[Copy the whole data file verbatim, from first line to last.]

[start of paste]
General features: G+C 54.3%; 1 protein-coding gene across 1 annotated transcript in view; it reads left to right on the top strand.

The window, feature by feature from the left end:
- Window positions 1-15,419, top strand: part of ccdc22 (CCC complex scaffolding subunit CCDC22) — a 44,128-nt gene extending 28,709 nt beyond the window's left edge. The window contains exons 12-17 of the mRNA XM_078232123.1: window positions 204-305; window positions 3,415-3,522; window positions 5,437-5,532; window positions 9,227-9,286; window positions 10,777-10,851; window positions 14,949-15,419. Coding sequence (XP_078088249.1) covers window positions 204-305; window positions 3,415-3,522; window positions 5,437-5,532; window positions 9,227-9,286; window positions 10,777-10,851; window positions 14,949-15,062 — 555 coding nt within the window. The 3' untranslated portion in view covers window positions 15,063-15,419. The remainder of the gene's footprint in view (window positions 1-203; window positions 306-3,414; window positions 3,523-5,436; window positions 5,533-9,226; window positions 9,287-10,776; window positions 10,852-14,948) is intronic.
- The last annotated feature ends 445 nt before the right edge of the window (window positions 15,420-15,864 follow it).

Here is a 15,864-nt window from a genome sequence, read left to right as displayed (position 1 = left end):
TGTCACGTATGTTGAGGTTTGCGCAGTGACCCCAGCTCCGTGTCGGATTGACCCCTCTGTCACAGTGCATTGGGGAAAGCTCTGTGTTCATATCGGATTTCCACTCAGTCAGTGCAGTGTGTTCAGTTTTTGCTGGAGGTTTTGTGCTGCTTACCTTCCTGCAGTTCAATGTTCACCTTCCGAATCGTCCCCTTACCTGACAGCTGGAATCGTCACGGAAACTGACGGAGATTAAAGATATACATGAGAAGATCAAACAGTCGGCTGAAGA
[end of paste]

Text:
General features: G+C 54.3%; 1 protein-coding gene across 1 annotated transcript in view; it reads left to right on the top strand.

The window, feature by feature from the left end:
- Window positions 1-15,419, top strand: part of ccdc22 (CCC complex scaffolding subunit CCDC22) — a 44,128-nt gene extending 28,709 nt beyond the window's left edge. The window contains exons 12-17 of the mRNA XM_078232123.1: window positions 204-305; window positions 3,415-3,522; window positions 5,437-5,532; window positions 9,227-9,286; window positions 10,777-10,851; window positions 14,949-15,419. Coding sequence (XP_078088249.1) covers window positions 204-305; window positions 3,415-3,522; window positions 5,437-5,532; window positions 9,227-9,286; window positions 10,777-10,851; window positions 14,949-15,062 — 555 coding nt within the window. The 3' untranslated portion in view covers window positions 15,063-15,419. The remainder of the gene's footprint in view (window positions 1-203; window positions 306-3,414; window positions 3,523-5,436; window positions 5,533-9,226; window positions 9,287-10,776; window positions 10,852-14,948) is intronic.
- The last annotated feature ends 445 nt before the right edge of the window (window positions 15,420-15,864 follow it).

Here is a 15,864-nt window from a genome sequence, read left to right as displayed (position 1 = left end):
TGTCACGTATGTTGAGGTTTGCGCAGTGACCCCAGCTCCGTGTCGGATTGACCCCTCTGTCACAGTGCATTGGGGAAAGCTCTGTGTTCATATCGGATTTCCACTCAGTCAGTGCAGTGTGTTCAGTTTTTGCTGGAGGTTTTGTGCTGCTTACCTTCCTGCAGTTCAATGTTCACCTTCCGAATCGTCCCCTTACCTGACAGCTGGAATCGTCACGGAAACTGACGGAGATTAAAGATATACATGAGAAGATCAAACAGTCGGCTGAAGA